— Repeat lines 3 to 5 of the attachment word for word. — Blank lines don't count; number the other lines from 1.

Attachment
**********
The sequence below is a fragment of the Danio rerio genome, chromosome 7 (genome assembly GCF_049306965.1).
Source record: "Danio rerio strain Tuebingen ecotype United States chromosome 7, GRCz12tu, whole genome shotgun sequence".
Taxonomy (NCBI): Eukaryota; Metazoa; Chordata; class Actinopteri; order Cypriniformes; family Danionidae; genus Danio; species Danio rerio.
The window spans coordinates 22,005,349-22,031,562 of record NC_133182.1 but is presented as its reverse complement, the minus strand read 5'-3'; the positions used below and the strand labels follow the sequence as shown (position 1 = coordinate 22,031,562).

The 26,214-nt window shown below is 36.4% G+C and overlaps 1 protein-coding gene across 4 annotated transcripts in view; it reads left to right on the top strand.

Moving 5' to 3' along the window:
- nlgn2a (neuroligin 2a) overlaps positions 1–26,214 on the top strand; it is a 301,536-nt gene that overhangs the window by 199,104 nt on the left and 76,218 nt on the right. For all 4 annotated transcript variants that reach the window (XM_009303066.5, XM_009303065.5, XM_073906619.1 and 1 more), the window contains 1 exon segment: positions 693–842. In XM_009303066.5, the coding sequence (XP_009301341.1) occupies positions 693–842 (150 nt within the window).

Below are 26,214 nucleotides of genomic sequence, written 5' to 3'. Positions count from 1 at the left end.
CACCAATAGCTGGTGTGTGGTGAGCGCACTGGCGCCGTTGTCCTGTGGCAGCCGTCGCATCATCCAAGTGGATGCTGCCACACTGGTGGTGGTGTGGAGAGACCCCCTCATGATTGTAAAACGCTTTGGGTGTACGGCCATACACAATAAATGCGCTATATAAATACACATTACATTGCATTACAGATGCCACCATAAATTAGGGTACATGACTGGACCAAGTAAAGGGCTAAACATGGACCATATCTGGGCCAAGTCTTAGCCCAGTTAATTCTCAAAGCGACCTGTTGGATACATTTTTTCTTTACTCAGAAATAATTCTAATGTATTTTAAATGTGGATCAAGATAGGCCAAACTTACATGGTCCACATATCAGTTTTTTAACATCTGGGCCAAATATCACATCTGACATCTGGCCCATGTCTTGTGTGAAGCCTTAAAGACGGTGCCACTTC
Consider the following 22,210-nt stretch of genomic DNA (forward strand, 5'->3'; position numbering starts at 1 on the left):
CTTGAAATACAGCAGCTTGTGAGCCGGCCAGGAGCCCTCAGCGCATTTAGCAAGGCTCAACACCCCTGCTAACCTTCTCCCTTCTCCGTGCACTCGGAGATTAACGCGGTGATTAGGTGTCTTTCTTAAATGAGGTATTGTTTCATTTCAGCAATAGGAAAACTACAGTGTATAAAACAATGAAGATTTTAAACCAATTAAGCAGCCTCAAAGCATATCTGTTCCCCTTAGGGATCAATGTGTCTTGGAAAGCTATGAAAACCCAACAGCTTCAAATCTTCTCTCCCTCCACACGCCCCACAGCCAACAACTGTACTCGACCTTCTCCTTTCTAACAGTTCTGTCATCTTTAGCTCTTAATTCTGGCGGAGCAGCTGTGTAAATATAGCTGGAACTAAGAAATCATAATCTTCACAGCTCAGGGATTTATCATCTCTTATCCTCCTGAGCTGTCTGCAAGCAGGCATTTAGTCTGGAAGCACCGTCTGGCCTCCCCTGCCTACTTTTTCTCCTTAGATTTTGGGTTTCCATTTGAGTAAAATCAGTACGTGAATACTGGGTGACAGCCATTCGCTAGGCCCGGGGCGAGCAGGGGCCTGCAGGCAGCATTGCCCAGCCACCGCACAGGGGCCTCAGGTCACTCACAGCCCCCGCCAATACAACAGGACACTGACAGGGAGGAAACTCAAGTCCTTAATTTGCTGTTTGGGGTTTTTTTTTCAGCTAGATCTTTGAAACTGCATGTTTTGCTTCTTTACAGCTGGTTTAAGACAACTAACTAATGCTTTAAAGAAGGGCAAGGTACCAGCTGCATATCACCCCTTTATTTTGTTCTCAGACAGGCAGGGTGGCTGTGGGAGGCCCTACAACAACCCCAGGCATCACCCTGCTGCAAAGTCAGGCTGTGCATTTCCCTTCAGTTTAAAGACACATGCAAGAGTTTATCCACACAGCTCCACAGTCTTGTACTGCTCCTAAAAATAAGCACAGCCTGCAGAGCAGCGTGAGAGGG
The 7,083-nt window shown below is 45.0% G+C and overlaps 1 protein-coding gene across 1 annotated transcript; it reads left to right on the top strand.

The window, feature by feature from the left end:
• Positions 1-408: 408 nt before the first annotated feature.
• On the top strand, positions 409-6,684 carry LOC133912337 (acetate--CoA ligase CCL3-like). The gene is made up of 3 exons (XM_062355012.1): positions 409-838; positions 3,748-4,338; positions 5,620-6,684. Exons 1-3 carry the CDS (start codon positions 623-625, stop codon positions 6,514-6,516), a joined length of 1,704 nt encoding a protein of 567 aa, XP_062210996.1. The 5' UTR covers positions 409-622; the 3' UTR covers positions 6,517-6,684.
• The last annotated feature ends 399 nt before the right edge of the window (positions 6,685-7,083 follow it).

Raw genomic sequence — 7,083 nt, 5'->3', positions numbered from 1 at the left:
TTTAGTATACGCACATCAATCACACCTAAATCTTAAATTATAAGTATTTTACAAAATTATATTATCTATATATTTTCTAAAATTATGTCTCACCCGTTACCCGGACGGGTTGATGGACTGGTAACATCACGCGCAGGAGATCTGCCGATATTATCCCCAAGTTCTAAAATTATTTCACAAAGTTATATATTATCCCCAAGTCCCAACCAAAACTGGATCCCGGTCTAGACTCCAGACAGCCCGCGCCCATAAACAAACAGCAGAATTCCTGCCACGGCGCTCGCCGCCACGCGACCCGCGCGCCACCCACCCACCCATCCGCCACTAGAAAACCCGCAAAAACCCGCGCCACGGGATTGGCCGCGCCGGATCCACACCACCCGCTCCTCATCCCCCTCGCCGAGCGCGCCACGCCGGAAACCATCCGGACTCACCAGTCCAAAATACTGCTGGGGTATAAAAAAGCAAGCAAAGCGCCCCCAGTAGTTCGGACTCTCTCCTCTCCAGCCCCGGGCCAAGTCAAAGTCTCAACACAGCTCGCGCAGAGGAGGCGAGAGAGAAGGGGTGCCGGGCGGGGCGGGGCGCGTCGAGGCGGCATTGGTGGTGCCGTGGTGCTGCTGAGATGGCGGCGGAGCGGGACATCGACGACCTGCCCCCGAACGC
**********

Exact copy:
Taxonomy (NCBI): Eukaryota; Metazoa; Chordata; class Actinopteri; order Cypriniformes; family Danionidae; genus Danio; species Danio rerio.
The window spans coordinates 22,005,349-22,031,562 of record NC_133182.1 but is presented as its reverse complement, the minus strand read 5'-3'; the positions used below and the strand labels follow the sequence as shown (position 1 = coordinate 22,031,562).

The 26,214-nt window shown below is 36.4% G+C and overlaps 1 protein-coding gene across 4 annotated transcripts in view; it reads left to right on the top strand.